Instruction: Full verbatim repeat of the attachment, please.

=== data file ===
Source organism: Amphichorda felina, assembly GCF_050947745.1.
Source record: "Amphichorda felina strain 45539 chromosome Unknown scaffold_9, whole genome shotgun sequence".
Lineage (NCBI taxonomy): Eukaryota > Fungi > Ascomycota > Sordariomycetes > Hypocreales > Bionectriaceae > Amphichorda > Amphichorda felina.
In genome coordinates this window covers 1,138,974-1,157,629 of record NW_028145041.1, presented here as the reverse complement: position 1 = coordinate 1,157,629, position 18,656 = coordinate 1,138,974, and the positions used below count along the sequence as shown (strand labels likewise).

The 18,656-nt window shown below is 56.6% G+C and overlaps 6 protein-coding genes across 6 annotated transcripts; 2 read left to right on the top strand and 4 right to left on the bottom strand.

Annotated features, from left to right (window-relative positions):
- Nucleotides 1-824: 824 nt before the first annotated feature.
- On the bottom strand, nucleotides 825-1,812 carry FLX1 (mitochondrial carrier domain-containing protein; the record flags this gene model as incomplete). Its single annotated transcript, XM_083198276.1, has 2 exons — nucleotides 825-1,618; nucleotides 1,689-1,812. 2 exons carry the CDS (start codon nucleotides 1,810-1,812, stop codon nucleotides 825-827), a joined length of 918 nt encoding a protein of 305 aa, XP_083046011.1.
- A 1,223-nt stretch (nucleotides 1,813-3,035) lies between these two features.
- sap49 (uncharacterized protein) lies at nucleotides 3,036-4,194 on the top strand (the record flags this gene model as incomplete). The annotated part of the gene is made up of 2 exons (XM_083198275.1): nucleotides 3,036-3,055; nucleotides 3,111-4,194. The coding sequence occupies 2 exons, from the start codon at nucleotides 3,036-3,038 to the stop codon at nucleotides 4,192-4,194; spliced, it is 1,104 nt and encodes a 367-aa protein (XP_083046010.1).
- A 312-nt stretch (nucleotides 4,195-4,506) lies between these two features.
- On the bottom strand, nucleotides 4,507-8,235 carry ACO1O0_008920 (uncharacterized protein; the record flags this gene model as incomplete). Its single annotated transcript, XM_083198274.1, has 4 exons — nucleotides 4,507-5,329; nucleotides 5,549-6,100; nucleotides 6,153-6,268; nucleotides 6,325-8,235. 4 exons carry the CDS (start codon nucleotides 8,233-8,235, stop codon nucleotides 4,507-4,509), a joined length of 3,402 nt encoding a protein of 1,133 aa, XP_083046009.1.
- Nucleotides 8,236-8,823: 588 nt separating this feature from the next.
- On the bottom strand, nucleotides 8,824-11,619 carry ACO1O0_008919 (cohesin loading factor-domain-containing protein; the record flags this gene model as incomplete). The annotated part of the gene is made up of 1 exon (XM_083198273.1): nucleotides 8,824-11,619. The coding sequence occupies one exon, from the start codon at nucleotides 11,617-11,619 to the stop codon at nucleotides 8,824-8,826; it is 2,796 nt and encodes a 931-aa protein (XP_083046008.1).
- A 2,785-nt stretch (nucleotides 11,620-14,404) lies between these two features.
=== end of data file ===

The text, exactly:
Source organism: Amphichorda felina, assembly GCF_050947745.1.
Source record: "Amphichorda felina strain 45539 chromosome Unknown scaffold_9, whole genome shotgun sequence".
Lineage (NCBI taxonomy): Eukaryota > Fungi > Ascomycota > Sordariomycetes > Hypocreales > Bionectriaceae > Amphichorda > Amphichorda felina.
In genome coordinates this window covers 1,138,974-1,157,629 of record NW_028145041.1, presented here as the reverse complement: position 1 = coordinate 1,157,629, position 18,656 = coordinate 1,138,974, and the positions used below count along the sequence as shown (strand labels likewise).

The 18,656-nt window shown below is 56.6% G+C and overlaps 6 protein-coding genes across 6 annotated transcripts; 2 read left to right on the top strand and 4 right to left on the bottom strand.

Annotated features, from left to right (window-relative positions):
- Nucleotides 1-824: 824 nt before the first annotated feature.
- On the bottom strand, nucleotides 825-1,812 carry FLX1 (mitochondrial carrier domain-containing protein; the record flags this gene model as incomplete). Its single annotated transcript, XM_083198276.1, has 2 exons — nucleotides 825-1,618; nucleotides 1,689-1,812. 2 exons carry the CDS (start codon nucleotides 1,810-1,812, stop codon nucleotides 825-827), a joined length of 918 nt encoding a protein of 305 aa, XP_083046011.1.
- A 1,223-nt stretch (nucleotides 1,813-3,035) lies between these two features.
- sap49 (uncharacterized protein) lies at nucleotides 3,036-4,194 on the top strand (the record flags this gene model as incomplete). The annotated part of the gene is made up of 2 exons (XM_083198275.1): nucleotides 3,036-3,055; nucleotides 3,111-4,194. The coding sequence occupies 2 exons, from the start codon at nucleotides 3,036-3,038 to the stop codon at nucleotides 4,192-4,194; spliced, it is 1,104 nt and encodes a 367-aa protein (XP_083046010.1).
- A 312-nt stretch (nucleotides 4,195-4,506) lies between these two features.
- On the bottom strand, nucleotides 4,507-8,235 carry ACO1O0_008920 (uncharacterized protein; the record flags this gene model as incomplete). Its single annotated transcript, XM_083198274.1, has 4 exons — nucleotides 4,507-5,329; nucleotides 5,549-6,100; nucleotides 6,153-6,268; nucleotides 6,325-8,235. 4 exons carry the CDS (start codon nucleotides 8,233-8,235, stop codon nucleotides 4,507-4,509), a joined length of 3,402 nt encoding a protein of 1,133 aa, XP_083046009.1.
- Nucleotides 8,236-8,823: 588 nt separating this feature from the next.
- On the bottom strand, nucleotides 8,824-11,619 carry ACO1O0_008919 (cohesin loading factor-domain-containing protein; the record flags this gene model as incomplete). The annotated part of the gene is made up of 1 exon (XM_083198273.1): nucleotides 8,824-11,619. The coding sequence occupies one exon, from the start codon at nucleotides 11,617-11,619 to the stop codon at nucleotides 8,824-8,826; it is 2,796 nt and encodes a 931-aa protein (XP_083046008.1).
- A 2,785-nt stretch (nucleotides 11,620-14,404) lies between these two features.